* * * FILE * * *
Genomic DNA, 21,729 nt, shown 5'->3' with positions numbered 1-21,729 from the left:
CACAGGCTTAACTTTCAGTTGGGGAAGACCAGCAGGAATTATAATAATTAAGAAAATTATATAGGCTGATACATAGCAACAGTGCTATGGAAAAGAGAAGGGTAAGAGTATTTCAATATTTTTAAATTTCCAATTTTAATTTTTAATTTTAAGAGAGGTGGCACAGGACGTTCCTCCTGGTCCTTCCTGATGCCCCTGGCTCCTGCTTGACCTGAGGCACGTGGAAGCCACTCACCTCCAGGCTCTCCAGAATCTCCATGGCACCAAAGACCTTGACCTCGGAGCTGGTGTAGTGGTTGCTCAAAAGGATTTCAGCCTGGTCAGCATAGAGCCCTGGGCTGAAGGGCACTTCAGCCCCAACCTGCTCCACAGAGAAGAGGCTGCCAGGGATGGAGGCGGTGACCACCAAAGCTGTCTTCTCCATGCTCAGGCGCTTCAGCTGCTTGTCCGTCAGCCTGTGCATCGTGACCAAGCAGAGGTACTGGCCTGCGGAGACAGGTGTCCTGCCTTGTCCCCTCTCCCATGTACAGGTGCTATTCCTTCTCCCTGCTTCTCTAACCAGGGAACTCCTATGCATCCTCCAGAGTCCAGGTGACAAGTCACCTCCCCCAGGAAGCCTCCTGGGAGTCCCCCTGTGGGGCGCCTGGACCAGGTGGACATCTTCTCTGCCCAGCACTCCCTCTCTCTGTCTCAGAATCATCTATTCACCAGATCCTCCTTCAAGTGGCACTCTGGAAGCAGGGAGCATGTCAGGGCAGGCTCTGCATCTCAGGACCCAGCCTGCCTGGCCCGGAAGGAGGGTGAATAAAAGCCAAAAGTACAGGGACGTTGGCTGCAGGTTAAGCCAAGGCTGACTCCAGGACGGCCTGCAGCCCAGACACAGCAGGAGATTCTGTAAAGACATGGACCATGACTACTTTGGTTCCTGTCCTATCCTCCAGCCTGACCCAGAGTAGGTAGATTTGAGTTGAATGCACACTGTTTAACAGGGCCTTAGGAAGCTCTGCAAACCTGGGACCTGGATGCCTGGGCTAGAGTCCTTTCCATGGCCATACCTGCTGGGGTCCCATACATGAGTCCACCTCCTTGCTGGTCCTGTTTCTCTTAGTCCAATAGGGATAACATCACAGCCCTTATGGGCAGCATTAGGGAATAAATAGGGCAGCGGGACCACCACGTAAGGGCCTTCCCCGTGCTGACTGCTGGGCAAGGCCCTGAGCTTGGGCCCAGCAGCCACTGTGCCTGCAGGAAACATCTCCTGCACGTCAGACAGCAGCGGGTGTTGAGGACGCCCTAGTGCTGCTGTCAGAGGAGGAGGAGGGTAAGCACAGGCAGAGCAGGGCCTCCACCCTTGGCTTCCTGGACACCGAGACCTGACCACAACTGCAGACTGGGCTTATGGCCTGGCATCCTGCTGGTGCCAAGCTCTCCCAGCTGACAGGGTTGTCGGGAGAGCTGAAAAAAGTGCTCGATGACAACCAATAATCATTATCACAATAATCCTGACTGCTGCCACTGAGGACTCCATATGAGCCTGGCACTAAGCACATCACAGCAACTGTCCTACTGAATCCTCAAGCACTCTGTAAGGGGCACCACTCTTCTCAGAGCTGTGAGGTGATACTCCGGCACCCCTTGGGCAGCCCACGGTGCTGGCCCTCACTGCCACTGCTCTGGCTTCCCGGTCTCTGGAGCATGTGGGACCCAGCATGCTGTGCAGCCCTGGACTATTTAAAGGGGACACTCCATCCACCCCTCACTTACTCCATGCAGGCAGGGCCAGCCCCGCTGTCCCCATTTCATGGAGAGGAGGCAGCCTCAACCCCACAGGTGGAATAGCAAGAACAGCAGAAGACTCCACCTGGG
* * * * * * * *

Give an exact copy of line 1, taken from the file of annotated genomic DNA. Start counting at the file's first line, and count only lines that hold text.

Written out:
Genomic DNA, 21,729 nt, shown 5'->3' with positions numbered 1-21,729 from the left: